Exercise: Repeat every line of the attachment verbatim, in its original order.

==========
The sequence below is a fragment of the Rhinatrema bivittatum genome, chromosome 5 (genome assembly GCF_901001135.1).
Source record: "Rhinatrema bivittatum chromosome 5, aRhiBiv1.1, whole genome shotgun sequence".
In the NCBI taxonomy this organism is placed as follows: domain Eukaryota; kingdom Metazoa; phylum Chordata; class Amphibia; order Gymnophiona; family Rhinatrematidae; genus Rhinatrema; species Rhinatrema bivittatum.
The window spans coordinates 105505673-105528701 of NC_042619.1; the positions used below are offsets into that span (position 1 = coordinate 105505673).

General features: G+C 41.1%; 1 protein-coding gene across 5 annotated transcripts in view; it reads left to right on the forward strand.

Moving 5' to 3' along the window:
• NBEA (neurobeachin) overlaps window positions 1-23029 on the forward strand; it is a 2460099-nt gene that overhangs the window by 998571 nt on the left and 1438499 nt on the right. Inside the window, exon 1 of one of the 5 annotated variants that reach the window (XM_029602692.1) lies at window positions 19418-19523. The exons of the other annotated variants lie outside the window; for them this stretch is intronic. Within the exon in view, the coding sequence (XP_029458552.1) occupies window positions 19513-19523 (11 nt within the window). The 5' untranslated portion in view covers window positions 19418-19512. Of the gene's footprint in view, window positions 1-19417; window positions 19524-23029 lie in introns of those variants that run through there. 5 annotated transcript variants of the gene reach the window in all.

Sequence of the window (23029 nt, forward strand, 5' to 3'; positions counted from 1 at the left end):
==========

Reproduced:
The sequence below is a fragment of the Rhinatrema bivittatum genome, chromosome 5 (genome assembly GCF_901001135.1).
Source record: "Rhinatrema bivittatum chromosome 5, aRhiBiv1.1, whole genome shotgun sequence".
In the NCBI taxonomy this organism is placed as follows: domain Eukaryota; kingdom Metazoa; phylum Chordata; class Amphibia; order Gymnophiona; family Rhinatrematidae; genus Rhinatrema; species Rhinatrema bivittatum.
The window spans coordinates 105505673-105528701 of NC_042619.1; the positions used below are offsets into that span (position 1 = coordinate 105505673).

General features: G+C 41.1%; 1 protein-coding gene across 5 annotated transcripts in view; it reads left to right on the forward strand.

Moving 5' to 3' along the window:
• NBEA (neurobeachin) overlaps window positions 1-23029 on the forward strand; it is a 2460099-nt gene that overhangs the window by 998571 nt on the left and 1438499 nt on the right. Inside the window, exon 1 of one of the 5 annotated variants that reach the window (XM_029602692.1) lies at window positions 19418-19523. The exons of the other annotated variants lie outside the window; for them this stretch is intronic. Within the exon in view, the coding sequence (XP_029458552.1) occupies window positions 19513-19523 (11 nt within the window). The 5' untranslated portion in view covers window positions 19418-19512. Of the gene's footprint in view, window positions 1-19417; window positions 19524-23029 lie in introns of those variants that run through there. 5 annotated transcript variants of the gene reach the window in all.

Sequence of the window (23029 nt, forward strand, 5' to 3'; positions counted from 1 at the left end):